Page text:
Machine operators in North Carolina and across the United States face more risks of accidents and injuries. This is due to the mechanics of the machines, which often contain hot, fast-moving parts. Because of the increased risk, the Occupational Safety and Health Association has issued rules and regulations to prevent accidents from occurring. Employers are required to train their employees and ensure that precautions are taken to protect those who work such machinery.

One or more guards for each machine are required by OSHA in order to protect operators and other employees. These guards may include barrier guards, electronic safety devices and/or two-hand tripping devices. These guards are required to be in place on a variety of machinery, which includes all power saws, milling machines, forming rolls, shears, jointers, power saws and guillotine cutters.

Construction workers suffer serious repetitive stress injuries

When most people think of repetitive stress injuries, the first thing that comes to mind is carpal tunnel syndrome. This affliction can lead to a great deal of suffering amongst computer users, but it is not the only type of injury that can result from repetitive motion. In fact, the construction industry experiences one of the highest frequencies of these problems.

A long-term study from the Survey of Occupational Injuries and Illnesses found that construction work resulted in more repeated strain disorders than all other industries combined. Though incidents continue to decrease over time, the number of cases is still alarming.

Speeding to be focus in week focusing on traffic safety

When North Carolina drivers speed, they might be more likely to cause accidents. According to the National Highway Traffic Safety Administration, 2015 statistics indicate that more than 90% of motor vehicle accidents had speed as a factor. The agency also reported that speed was involved in over 25% of traffic-related deaths in 2017. Data from the Insurance Institute for Highway Safety supports this figure, with the organization saying that speed has contributed to more than 25 percent of deaths in motor vehicle accidents for the last decade.

As a result, the Commercial Vehicle Safety Alliance has chosen to focus on speed for Operation Safe Driver Week in 2019. During the mid-July event, law enforcement will be looking for speeding among both passenger and commercial vehicles. In 2014, the organization found that citations for certain traffic violations reduced the number of overall accidents and nonfatal injuries. According to the president of the organization, driver behavior does change after contact with law enforcement.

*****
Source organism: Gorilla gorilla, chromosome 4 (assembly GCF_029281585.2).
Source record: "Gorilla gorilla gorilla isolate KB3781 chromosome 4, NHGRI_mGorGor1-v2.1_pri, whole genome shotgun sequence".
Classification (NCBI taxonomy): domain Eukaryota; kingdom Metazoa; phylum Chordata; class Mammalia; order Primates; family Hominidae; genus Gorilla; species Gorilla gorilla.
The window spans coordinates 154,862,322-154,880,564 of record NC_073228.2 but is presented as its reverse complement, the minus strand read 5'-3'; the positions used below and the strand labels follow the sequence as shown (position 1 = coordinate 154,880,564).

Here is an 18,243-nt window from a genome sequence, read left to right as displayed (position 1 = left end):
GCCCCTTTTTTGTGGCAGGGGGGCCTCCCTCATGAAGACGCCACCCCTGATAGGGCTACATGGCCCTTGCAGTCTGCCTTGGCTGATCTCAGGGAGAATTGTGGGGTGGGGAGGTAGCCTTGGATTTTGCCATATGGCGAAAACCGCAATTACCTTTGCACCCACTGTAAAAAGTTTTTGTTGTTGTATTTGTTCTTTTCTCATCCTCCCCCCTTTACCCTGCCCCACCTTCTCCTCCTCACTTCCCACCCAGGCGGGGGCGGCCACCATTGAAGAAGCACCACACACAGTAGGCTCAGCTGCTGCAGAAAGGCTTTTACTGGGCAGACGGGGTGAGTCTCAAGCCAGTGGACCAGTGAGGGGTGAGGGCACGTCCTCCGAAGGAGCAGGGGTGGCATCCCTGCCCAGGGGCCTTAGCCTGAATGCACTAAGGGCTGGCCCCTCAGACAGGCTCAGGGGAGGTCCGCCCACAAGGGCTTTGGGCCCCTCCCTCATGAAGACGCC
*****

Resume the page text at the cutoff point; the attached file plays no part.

Falls pose a threat to construction workers

North Carolina construction workers face a lot of potential fall risks. After all, employees in the construction industry often work in open areas and at heights, including on roofs, scaffolds and ladders. Since construction work can be dangerous even when federal safety regulations are followed, the risks are particularly high in workplaces that fail to live up to safety standards.

The National Institute on Occupational Safety and Health (NIOSH) published a fact sheet that aims to prevent construction accidents, especially falls from high work locations. Every year, more construction workers are killed in falls than in any other type of workplace accident. There are over 310 deadly falls annually as well as 10,350 serious injuries related to falls on the job. Most of the falls from heights in the workplace happen in the construction industry, including 86% of falls from scaffolds, 81% of falls from roofs and 57% of falls from ladders.

Winning over truckers who manipulate vehicle safety tech

The speaker at a safety systems seminar during Atlanta's annual Technology & Maintenance Council has addressed a major issue of which some drivers in North Carolina may not be aware: namely, the issue of truckers manipulating or disabling the safety technology in their trucks. By doing this, they can engage in negligent actions like distracted or drowsy driving and, as long as an accident does not occur, get away with it.

For example, on YouTube, truckers have accessed videos how to disconnect in-cab cameras and steering-angle sensors. Others may slide a business card behind the camera. Truckers have also learned how to render the lane departure switch inoperable by pushing in the button and sticking in a piece of paper. Some individuals will disable the radar by removing the cover and placing aluminum foil on it. Other truckers unplug the speakers and plug them in again when reaching the shop.